The best option for you will depend on several factors, including your specific situation, your state’s landlord-tenant laws, and how easy it would be to find a more qualified tenant.


How to calculate a late fee that’s fair to both landlord and tenant

Here are a few things to consider when choosing the right late-fee amount:

1. Rental market

In some markets, tenants are willing to pay higher late fees because competition for apartments is high. In other markets, tenants are more price-sensitive and may be turned off by high late fees. Choose a late fee amount that is in line with your rental market.

2. Your tenants

If you have long-term tenants who have always paid their rent on time, you may want to charge a lower late fee than you would for tenants who are frequently late with their rent.

3. Costs of late rent

Late rent can cause several problems for landlords, including lost income, late fees from mortgage lenders, and evictions. Choose a late-fee amount that will cover the costs of late rent.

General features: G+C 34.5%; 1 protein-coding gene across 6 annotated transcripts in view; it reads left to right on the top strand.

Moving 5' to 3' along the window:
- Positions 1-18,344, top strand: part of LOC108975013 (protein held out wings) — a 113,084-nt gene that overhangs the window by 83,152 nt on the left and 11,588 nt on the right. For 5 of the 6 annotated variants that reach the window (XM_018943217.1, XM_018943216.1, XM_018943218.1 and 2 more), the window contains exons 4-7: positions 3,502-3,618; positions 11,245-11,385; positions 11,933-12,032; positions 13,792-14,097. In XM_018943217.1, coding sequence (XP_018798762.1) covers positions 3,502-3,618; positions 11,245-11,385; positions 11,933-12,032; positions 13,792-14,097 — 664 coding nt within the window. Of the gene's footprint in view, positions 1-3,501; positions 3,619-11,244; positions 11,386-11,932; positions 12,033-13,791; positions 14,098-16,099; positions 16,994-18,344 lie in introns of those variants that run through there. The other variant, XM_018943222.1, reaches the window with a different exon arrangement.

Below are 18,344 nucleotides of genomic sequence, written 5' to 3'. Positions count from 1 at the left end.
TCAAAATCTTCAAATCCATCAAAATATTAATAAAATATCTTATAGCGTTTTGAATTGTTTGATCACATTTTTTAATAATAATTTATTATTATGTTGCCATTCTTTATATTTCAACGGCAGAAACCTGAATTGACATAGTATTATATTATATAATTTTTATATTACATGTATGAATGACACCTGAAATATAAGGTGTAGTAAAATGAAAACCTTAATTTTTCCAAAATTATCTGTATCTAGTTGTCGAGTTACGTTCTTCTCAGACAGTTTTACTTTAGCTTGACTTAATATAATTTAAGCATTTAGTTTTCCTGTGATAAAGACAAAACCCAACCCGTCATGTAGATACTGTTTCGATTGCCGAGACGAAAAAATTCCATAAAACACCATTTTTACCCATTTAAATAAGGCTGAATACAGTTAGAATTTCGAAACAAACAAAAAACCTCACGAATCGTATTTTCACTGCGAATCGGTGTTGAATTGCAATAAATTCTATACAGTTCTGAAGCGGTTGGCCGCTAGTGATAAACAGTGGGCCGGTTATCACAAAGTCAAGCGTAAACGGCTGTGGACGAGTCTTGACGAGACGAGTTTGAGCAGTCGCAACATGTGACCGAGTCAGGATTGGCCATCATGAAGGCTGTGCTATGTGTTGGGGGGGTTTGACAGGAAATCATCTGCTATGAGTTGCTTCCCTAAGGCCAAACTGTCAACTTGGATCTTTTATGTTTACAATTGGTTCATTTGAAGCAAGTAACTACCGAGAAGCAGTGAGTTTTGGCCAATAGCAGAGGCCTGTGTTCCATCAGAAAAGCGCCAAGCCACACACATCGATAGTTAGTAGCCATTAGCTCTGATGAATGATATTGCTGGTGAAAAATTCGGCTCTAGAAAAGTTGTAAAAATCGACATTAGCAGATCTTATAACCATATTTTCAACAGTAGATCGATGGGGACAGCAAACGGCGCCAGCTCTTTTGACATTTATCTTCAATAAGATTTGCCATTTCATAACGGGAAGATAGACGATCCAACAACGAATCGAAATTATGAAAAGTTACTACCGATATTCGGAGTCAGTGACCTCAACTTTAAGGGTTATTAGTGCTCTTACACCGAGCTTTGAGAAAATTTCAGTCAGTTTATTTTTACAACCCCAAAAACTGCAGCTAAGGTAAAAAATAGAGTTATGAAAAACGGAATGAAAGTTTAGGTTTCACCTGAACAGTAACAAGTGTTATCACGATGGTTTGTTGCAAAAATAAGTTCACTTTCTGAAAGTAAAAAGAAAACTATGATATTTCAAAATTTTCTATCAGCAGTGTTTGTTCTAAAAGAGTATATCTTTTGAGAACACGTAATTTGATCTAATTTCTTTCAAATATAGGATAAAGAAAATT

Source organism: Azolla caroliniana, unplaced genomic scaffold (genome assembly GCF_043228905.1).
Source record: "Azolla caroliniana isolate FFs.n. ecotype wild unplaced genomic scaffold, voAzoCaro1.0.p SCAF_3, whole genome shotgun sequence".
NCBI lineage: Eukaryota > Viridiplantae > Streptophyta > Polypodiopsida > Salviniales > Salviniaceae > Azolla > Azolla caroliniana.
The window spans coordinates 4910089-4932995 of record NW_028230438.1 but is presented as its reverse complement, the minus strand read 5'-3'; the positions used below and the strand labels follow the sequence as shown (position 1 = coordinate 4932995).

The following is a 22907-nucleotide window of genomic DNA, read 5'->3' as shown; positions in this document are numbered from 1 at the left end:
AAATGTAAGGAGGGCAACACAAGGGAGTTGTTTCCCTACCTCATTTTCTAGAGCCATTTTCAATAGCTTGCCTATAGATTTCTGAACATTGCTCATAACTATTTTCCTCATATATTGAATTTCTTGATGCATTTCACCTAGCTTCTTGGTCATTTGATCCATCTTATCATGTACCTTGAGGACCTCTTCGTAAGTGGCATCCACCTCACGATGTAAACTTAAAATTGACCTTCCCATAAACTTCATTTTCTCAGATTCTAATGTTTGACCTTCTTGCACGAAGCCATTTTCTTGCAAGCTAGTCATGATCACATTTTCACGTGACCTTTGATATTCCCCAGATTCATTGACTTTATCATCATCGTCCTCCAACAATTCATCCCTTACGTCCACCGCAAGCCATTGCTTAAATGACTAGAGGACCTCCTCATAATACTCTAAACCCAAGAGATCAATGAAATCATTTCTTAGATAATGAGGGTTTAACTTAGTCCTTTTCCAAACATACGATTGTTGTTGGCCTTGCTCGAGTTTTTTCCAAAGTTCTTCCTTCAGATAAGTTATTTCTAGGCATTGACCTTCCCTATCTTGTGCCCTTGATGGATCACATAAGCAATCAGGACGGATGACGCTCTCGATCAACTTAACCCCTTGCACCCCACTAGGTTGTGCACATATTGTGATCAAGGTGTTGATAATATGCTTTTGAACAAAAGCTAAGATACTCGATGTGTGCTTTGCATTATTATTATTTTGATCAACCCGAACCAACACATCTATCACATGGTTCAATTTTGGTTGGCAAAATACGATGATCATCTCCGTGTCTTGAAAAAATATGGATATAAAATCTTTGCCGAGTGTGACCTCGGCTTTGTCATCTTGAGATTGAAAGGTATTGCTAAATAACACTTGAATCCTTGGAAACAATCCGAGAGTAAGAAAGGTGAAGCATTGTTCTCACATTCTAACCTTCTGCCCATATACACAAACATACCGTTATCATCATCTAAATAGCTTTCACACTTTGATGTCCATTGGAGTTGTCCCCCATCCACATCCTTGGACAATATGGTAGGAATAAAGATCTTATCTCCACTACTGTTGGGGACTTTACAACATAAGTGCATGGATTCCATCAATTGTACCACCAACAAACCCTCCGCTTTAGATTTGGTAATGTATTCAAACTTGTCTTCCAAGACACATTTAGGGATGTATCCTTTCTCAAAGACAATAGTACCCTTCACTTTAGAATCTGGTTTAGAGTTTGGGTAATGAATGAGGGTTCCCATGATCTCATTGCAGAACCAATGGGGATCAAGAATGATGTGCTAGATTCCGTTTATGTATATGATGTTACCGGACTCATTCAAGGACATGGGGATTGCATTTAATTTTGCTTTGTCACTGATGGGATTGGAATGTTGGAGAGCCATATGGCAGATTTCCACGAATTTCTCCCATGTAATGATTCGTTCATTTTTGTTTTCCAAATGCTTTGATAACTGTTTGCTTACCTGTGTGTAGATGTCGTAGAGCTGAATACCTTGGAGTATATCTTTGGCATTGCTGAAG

4. Grace period

If you provide tenants with a grace period, you may want to charge a higher late fee.

5. Other late fees

In some states, landlords can charge additional fees, such as returned check fees. If you plan on charging additional fees, you may want to charge a lower late fee for rent.


Use online rent payments to avoid late fees

For tenants, late fees can be a real pain. Fortunately, there are ways to avoid late fees altogether. One way is to offer tenants the option of making online rent payments with Stessa.

Stessa, a Roofstock company, offers free cloud-based software that helps real estate investors maximize profits through smart money management, automated income and expense tracking, personalized reporting, and more.

Here’s a quick rundown of Stessa’s online rent collection features: